Monthly Archives: April 2010

Palestine Child Prisoners

enfants
In June 2009, Defence for Children International (DCI)/Palestine Section published a report titled, “Palestine Child Prisoners: The systematic and institutionalized ill-treatment and torture of Palestinian children by Israeli authorities.”

DCI/Palestine “is a national section of the international non-government child rights organisation and movement (dedicated) to promoting and protecting the rights of Palestinian children,” according to international law principles.

Each year, about 700 West Bank children, under 18, are arrested, detained, interrogated, and prosecuted in Israeli military courts, in total about 6,500 since 2000. DCI lawyers represent 30 – 40% of them. The report focuses on their torture and abuse in custody.

Since the 1967 occupation, an estimated 700,000 Palestinian men, women, and children passed through Israel’s judicial system, over 150,000 tried in military courts from 1990 – 2006, the remainder handled through plea bargains for lighter sentences. On average, over 9,000 Palestinians a year are affected, including 700 children treated the same as adults.

For nearly 43 years, Israeli military justice operated “almost completely devoid of international scrutiny,” giving authorities license to violate human rights and humanitarian law with impunity. As a result, due process and judicial fairness don’t apply under a system denying them.

Yet Article 37(b) of the UN Convention on the Rights of the Child (CRC) states:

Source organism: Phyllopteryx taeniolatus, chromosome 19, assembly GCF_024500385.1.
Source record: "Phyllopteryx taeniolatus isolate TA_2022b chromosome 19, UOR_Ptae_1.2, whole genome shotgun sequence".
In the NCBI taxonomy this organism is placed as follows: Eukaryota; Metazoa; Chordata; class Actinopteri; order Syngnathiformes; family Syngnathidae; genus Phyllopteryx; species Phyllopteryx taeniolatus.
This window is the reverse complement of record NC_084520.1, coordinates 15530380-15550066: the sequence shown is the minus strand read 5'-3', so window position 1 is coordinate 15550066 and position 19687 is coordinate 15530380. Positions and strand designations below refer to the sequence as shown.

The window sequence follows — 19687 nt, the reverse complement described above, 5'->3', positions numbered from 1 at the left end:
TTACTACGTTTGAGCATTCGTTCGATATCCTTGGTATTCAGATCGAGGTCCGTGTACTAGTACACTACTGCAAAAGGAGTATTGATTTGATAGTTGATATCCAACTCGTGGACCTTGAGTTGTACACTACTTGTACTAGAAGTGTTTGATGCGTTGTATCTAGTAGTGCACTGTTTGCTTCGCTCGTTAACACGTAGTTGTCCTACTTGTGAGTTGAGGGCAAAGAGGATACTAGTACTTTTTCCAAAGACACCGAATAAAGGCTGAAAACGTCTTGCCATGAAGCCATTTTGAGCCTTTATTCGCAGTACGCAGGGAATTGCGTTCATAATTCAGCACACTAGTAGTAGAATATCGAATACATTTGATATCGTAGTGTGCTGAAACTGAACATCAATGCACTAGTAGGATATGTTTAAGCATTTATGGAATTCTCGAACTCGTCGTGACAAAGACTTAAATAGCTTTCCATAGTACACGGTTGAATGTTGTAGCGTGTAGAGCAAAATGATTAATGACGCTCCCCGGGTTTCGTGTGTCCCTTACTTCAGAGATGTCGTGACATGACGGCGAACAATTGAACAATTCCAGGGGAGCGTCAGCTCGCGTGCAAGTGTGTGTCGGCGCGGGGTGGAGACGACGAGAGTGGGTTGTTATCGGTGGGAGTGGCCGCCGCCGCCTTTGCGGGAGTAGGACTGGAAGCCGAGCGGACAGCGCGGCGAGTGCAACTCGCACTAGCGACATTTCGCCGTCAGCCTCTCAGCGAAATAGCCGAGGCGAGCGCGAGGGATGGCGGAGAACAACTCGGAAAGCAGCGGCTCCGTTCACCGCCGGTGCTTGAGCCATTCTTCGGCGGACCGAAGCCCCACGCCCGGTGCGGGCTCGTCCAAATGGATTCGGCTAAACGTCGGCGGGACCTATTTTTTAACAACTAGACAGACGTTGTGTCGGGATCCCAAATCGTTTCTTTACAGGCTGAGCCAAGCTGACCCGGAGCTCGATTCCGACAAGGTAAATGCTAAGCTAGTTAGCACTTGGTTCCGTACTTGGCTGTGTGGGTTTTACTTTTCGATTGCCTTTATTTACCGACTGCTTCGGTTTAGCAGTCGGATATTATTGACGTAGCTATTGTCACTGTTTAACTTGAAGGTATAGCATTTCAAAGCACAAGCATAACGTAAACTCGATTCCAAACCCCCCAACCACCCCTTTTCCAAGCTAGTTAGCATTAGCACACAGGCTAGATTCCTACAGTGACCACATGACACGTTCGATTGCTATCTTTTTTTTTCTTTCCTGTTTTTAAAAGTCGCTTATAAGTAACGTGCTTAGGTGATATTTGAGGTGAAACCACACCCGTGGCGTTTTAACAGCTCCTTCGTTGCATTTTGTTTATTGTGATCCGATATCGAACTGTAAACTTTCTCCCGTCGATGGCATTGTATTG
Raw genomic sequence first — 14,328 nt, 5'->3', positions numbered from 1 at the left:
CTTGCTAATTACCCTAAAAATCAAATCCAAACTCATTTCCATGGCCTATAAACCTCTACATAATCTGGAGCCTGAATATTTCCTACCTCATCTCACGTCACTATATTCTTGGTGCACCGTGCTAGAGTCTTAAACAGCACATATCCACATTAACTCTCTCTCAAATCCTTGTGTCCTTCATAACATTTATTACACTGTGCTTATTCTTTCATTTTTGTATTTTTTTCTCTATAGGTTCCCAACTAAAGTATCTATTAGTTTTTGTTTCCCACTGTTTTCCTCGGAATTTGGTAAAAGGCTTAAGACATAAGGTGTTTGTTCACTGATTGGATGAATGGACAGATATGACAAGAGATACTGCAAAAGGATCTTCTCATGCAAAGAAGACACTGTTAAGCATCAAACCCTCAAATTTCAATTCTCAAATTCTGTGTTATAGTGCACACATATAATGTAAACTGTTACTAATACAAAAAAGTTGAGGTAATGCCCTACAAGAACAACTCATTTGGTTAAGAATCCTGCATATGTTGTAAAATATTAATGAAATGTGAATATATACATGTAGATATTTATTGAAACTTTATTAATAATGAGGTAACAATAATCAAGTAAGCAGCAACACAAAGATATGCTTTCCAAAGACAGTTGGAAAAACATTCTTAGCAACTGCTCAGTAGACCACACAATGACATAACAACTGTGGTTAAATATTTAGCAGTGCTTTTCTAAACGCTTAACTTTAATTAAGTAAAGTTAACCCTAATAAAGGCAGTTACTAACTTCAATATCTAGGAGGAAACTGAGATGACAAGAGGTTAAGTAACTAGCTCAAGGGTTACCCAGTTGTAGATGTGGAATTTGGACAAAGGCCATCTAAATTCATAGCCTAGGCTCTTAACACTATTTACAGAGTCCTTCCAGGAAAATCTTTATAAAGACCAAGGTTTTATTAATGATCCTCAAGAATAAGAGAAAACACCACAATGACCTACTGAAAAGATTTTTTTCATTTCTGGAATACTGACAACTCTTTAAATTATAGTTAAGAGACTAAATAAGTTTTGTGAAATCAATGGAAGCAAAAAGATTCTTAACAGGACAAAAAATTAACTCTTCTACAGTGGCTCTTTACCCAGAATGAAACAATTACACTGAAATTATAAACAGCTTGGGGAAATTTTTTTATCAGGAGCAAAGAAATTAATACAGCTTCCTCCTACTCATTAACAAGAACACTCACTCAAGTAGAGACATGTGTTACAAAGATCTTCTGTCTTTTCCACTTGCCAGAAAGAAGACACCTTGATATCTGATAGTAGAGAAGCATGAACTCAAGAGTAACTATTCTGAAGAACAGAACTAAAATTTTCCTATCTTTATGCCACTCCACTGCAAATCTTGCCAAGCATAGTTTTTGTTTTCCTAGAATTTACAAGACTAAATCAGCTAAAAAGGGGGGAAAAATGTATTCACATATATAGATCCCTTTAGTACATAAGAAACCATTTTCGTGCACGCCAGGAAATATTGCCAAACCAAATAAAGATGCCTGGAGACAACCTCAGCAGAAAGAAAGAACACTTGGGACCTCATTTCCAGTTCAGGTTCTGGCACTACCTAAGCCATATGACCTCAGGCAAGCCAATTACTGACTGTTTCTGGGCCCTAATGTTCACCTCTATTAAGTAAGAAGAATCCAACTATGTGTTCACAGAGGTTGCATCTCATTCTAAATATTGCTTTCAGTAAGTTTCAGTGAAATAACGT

“The arrest, detention or imprisonment of a child…shall be used only as a measure of last resort and for the shortest appropriate period of time.”

In fact, Palestinian children are routinely arrested at checkpoints, on streets, going to or coming from school, tending olive groves, at play, and (most commonly) at home in the middle of the night, usually from midnight to 4AM with family members threatened not to intervene, beaten if they try, forced onto streets in their nightclothes, regardless of weather, and given no explanation.

Typically, arrests are lawless and violent. Homes are broken into unannounced, property damaged or stolen, children blindfolded, shackled, and often beaten, then thrust into jeeps, sometimes face down, for transfer to interrogation and detention centers, a procedure that includes beatings, verbal abuse and other degrading and inhumane treatment.

At detention centers, they’re either placed in a cell or interrogated immediately. Usually no lawyer is present for days or weeks until questioning ends with a signed Hebrew confession few can read or understand. Once gotten, they’re used against them in military courts, never mind that torture extracted evidence is inadmissible under international law.

Article 15 of the UN Convention Against Torture states:

“Each State Party shall ensure that any statement which is established to have been made as a result of torture shall not be invoked as evidence in any proceedings, except against a person accused of torture as evidence that the statement was made.”

In custody, children endure:

— blindfolding and painful shackling;
— beatings;
— violent shaking;
— sleep depravation;
— solitary confinement;
— other forms of sensory deprivation;
— no food and water for extended periods;
— poor quality or inedible food when gotten;
— no access to toilets, showers and clean clothes;
— exposure to extreme heat or cold;
— painful stress positions for extended periods;